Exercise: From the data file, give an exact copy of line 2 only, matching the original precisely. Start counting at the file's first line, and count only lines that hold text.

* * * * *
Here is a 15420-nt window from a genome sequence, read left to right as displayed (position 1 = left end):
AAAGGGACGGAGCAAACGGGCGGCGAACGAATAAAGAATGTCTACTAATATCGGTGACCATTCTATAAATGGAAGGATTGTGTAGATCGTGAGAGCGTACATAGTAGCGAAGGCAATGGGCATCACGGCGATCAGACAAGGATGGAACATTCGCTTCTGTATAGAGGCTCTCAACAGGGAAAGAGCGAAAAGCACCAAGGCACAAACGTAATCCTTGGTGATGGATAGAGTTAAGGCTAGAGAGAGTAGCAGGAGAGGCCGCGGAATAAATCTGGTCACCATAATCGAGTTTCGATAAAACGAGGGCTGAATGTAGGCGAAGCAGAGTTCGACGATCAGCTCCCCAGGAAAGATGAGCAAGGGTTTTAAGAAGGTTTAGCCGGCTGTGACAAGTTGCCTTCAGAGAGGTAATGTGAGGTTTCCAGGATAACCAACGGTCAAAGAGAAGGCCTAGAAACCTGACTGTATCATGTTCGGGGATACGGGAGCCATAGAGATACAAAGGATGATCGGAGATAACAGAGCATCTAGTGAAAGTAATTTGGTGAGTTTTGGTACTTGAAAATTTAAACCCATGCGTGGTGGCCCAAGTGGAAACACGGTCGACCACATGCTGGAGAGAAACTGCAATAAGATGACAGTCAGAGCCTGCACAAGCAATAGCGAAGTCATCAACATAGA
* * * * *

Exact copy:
AAAGGGACGGAGCAAACGGGCGGCGAACGAATAAAGAATGTCTACTAATATCGGTGACCATTCTATAAATGGAAGGATTGTGTAGATCGTGAGAGCGTACATAGTAGCGAAGGCAATGGGCATCACGGCGATCAGACAAGGATGGAACATTCGCTTCTGTATAGAGGCTCTCAACAGGGAAAGAGCGAAAAGCACCAAGGCACAAACGTAATCCTTGGTGATGGATAGAGTTAAGGCTAGAGAGAGTAGCAGGAGAGGCCGCGGAATAAATCTGGTCACCATAATCGAGTTTCGATAAAACGAGGGCTGAATGTAGGCGAAGCAGAGTTCGACGATCAGCTCCCCAGGAAAGATGAGCAAGGGTTTTAAGAAGGTTTAGCCGGCTGTGACAAGTTGCCTTCAGAGAGGTAATGTGAGGTTTCCAGGATAACCAACGGTCAAAGAGAAGGCCTAGAAACCTGACTGTATCATGTTCGGGGATACGGGAGCCATAGAGATACAAAGGATGATCGGAGATAACAGAGCATCTAGTGAAAGTAATTTGGTGAGTTTTGGTACTTGAAAATTTAAACCCATGCGTGGTGGCCCAAGTGGAAACACGGTCGACCACATGCTGGAGAGAAACTGCAATAAGATGACAGTCAGAGCCTGCACAAGCAATAGCGAAGTCATCAACATAGA